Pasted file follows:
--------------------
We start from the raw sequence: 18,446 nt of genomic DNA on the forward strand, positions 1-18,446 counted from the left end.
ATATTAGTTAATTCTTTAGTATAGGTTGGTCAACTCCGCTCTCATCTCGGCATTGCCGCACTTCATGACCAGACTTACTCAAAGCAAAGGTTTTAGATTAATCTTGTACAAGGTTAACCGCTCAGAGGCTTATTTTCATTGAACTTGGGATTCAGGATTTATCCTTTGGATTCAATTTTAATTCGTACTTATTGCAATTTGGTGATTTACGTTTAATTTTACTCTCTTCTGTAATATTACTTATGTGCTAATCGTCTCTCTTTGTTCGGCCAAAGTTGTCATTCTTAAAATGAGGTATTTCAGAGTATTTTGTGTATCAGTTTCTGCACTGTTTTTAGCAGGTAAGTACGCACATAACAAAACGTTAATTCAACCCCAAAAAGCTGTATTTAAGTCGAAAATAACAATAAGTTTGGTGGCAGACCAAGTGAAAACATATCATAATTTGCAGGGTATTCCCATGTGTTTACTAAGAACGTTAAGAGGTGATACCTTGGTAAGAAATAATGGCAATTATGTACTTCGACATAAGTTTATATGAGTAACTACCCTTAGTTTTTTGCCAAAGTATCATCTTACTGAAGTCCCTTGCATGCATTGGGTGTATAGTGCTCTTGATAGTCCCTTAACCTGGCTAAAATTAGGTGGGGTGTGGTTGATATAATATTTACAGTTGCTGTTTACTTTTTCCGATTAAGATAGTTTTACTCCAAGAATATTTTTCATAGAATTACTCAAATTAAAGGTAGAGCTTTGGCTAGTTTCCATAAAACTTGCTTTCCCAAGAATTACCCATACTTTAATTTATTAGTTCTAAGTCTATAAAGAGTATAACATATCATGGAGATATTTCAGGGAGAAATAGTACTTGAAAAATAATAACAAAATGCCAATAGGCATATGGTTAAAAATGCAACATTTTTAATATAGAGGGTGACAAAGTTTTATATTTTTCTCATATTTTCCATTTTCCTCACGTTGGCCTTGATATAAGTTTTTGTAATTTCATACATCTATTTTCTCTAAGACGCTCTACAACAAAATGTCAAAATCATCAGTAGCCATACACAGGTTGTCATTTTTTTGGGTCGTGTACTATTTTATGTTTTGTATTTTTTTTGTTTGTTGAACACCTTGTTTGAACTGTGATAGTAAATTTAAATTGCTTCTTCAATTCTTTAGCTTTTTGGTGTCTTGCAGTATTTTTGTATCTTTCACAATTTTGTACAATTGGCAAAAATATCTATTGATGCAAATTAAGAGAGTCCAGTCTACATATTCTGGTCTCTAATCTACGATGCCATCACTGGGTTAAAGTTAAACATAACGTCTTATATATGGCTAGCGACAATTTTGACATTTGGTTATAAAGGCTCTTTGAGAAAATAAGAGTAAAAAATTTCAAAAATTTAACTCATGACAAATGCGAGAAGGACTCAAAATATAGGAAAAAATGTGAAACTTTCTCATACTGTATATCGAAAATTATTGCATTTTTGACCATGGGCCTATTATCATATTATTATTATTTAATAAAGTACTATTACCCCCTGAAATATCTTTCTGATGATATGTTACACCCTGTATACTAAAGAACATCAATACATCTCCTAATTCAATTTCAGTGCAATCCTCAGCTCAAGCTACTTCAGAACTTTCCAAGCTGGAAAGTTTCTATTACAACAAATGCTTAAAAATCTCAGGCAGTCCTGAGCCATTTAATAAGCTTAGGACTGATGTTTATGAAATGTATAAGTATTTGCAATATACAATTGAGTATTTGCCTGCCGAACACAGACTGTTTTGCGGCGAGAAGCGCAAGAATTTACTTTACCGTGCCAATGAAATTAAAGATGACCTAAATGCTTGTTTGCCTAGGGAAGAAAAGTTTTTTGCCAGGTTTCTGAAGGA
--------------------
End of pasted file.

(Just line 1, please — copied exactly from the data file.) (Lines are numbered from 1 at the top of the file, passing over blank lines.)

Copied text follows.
We start from the raw sequence: 18,446 nt of genomic DNA on the forward strand, positions 1-18,446 counted from the left end.